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The Rise of Dog Identity Politics

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Dogs used to be a part of the farmyard ethic. The lucky ones got to grow up, and got all the love, and the others were dispatched with as little sense of tragedy as possible, though the suppression of empathy isn’t easy work. Seamus Heaney’s bitter coming-of-age poem, “The Early Purges,” gets at this sense: “And now, when shrill pups are prodded to drown /  I just shrug, ‘Bloody pups’. It makes sense: / ‘Prevention of cruelty’ talk cuts ice in town / Where they consider death unnatural / But on well-run farms pests have to be kept down.”

But we, or most of us, are a long way from the farm these days. What, though, should a dog’s rights be? Not to suffer is the basic one on which pretty much everyone is in agreement, and where dogs are concerned, the last four decades are mostly a story of enormous progress. Canine suffering has been criminalized across the board. The vivisection cases that gave PETA its powerful boost a couple of decades ago are rarer now, partly because dogs are less desirable as research subjects. In many labs, they’ve been replaced with a breed of South American pig that is as docile and controllable as a dog, and shares more, anatomically—skin, heart valves, etc.—with people. A much better arrangement, except for the pig.

As often happens, the success in moving toward some of the movement’s most basic goals has only increased the doctrinal conflict among various groups. They’re empathy enemies, at each other’s throats like so many packs of wolves. The rescue people don’t agree with the animal-welfare people, and both can’t stand the animal-rights people, as traditional dog regimes like the American Kennel Club try to hold on to their privileged positions. It’s a struggle for the Future of Dog— a little like Russia in 1917, with weakened conservatives and radicals of many stripes, all trying desperately to invent a future.

The hospital takes your credit card in advance, possibly because, after a dog’s death, questions of its worth arise: What was it? Why did I love it so much?

Famously, the touchstone of the animal-rights movement is Peter Singer’s 1975 book Animal Liberation. The book’s title seems evocative of some future peaceable kingdom, as if suddenly all the cattle and sheep and pigs and rats are going to be set free from their jails, wandering the streets like cows in India, grazing happily where they please, forever free from harm. On reflection, this doesn’t seem likely. But if the animals are liberated, where will they go? Well, the strongest possibility seems to be that they’ll go to the country … to that same happy farm where parents have always told children unwanted animals go. The guiding idea of Singer’s book, and of the animal-rights movement in general, is to lessen animal suffering—that’s an animal’s overriding interest, according to Singer. And one way of lessening canine suffering is to lessen the number of dogs. Ingrid Newkirk, PETA’s leader, seems to dream of a world in which pets have been abolished, and she is a particularly reviled figure among many dog people. Although PETA’s mission statement includes language suggesting that each animal life is intrinsically valuable, the organization’s actions describe a more nuanced picture. PETA kills a surprising number of the animals it takes in. In the decade beginning with 1998, PETA euthanized 17,000 animals—85 percent of those it rescued.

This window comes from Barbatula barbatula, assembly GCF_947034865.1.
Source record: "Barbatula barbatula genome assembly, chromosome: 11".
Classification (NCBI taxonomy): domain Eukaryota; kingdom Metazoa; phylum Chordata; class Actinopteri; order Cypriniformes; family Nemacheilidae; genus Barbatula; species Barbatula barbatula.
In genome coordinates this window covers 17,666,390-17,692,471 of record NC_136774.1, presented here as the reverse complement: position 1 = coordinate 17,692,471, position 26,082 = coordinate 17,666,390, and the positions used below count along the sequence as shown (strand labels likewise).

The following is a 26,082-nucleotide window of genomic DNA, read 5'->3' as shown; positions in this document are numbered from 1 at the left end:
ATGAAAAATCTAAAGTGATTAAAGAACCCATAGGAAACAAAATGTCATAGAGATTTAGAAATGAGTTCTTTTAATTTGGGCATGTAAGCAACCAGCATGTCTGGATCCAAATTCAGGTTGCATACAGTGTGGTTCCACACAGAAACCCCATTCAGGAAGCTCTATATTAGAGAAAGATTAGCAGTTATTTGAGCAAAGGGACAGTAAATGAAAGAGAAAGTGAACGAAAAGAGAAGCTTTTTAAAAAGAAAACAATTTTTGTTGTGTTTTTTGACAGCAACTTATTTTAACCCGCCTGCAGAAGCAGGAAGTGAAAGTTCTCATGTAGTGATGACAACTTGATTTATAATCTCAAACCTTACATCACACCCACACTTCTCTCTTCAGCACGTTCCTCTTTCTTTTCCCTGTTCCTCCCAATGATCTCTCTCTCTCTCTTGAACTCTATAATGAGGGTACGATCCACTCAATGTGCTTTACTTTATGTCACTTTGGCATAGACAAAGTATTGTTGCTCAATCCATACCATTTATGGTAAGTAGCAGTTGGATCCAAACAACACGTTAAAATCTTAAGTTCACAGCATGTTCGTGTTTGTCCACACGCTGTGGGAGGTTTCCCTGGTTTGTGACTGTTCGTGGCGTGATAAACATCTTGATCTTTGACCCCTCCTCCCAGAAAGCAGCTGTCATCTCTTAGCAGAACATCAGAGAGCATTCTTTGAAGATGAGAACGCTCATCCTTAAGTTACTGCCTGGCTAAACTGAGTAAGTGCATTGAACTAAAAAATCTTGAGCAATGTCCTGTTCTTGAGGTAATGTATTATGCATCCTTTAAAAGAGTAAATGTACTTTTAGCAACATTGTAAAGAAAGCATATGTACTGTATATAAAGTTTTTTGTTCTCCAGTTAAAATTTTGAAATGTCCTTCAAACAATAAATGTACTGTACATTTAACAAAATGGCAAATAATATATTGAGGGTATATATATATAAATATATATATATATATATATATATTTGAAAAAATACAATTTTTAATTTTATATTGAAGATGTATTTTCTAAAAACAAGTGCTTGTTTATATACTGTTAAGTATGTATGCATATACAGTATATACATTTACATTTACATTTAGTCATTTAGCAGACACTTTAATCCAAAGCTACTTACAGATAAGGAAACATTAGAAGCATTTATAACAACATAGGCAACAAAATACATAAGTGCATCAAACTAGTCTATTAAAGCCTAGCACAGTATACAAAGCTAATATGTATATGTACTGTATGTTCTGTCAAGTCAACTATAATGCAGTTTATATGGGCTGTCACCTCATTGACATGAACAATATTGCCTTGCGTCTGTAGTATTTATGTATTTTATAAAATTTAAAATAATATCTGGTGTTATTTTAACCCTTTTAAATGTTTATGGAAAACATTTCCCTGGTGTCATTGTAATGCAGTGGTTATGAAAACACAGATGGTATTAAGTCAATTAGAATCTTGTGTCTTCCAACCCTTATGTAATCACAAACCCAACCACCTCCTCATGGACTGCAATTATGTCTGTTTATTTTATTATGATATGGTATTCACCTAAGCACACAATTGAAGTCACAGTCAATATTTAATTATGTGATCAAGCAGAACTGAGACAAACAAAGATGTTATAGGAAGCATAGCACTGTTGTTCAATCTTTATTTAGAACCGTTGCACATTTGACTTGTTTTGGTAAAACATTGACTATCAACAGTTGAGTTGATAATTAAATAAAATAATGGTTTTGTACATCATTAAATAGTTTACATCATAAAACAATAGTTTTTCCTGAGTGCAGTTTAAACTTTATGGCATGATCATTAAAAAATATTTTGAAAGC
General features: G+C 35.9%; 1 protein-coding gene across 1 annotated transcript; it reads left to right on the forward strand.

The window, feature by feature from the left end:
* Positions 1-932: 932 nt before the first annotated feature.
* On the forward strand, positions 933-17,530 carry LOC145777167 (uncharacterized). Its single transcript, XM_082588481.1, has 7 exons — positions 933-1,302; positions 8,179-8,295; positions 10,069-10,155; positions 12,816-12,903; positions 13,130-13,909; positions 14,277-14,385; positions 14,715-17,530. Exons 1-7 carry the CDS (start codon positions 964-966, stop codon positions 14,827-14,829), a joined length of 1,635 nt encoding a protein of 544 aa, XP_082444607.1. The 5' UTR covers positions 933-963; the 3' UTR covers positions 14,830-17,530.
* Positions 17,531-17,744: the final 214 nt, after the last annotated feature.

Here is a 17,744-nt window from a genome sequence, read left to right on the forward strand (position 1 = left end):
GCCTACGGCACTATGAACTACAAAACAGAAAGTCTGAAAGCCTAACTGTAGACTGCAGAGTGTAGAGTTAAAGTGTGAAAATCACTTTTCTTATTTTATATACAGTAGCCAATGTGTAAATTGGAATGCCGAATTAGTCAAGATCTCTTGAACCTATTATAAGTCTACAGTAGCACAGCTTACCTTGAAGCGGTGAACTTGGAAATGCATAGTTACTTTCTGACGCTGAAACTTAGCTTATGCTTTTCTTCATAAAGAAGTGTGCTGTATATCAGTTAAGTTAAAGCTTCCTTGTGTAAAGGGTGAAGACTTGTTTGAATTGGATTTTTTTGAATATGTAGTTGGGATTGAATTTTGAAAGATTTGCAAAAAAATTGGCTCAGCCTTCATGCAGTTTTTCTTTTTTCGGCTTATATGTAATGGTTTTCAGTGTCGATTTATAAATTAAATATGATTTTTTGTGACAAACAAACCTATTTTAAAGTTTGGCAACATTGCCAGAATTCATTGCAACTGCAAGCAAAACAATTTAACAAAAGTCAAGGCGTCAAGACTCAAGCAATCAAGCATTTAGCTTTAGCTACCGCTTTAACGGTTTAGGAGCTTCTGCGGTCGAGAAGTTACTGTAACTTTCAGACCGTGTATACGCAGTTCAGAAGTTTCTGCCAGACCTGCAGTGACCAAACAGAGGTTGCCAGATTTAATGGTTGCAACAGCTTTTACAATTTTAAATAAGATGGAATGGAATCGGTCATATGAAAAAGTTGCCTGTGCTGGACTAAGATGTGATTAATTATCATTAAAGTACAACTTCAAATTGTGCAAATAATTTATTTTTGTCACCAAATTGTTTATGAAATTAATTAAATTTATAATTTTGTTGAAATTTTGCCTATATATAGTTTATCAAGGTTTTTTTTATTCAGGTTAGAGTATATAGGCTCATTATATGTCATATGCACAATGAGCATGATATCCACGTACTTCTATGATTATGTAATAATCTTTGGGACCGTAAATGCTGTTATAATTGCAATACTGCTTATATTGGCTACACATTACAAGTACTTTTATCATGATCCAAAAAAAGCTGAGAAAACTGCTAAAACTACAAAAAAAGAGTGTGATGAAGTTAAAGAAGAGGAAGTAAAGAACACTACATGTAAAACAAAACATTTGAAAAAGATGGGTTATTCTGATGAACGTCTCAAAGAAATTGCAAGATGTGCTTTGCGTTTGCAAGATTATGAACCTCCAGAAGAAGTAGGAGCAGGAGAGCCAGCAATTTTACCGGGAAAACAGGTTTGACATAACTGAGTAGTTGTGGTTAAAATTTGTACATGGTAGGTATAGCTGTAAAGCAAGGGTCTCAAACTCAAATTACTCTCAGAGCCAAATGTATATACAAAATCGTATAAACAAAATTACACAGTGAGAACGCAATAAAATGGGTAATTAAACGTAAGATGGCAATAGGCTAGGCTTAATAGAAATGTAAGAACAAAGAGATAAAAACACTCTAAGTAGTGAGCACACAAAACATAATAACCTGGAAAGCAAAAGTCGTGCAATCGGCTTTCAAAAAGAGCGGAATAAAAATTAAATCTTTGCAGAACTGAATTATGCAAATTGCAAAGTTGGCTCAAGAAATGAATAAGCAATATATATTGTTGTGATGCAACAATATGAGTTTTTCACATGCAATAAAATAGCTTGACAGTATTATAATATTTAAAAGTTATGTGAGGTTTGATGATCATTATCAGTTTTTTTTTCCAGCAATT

Dog-rescue people oppose PETA and its ilk bitterly. They see numbers like this and think mass murder. Nathan Winograd, the leading no-kill advocate, is a particularly fierce critic of Newkirk’s. His aim is to reform the shelter system, and he points to successes in San Francisco; Tompkins County, New York; and Nevada as evidence that it’s possible to increase adoption rates, to find a home for every healthy pet. At bottom, he’s accusing Newkirk of the same kind of fecklessness and waste and lack of responsibility that she sees in, say, factory farming. He’s also, essentially, an optimist, believing that people are capable of being responsible for their animals.

Regarding human nature, Newkirk is a pessimist. In her view, we’ve botched this whole dominion thing, creating an Island of Dr. Moreau of animal horrors. So the best thing to do is to end our agency over animals, to disengage, build a wall around nature and stay on our side. The dog, in particular, is polluted by human influence. The animal-rights movement can seem as much about keeping humans free of guilt as keeping animals free of suffering, which is another kind of solipsism. (The rules are different on the philosophic frontier: For Singer, and for Newkirk, bestiality is not, in all circumstances, prohibited. “If it isn’t exploitation and abuse, it may not be wrong,” she has said.)

But Newkirk is certainly correct that pets complicate the animal-rights picture. If you want to disentangle humans from their carnivorous legacy, the dog’s leash is going to get caught in the knot. The dog world is as red in tooth and claw as ever—but the red is mostly in the same industrial slaughterhouses where we get our meat. The vast dog-food industry is based on “meat by-products,” that alarming euphemism. Of course, Winograd and a growing number of no-kill people have found a way to square this circle: vegan dogs.


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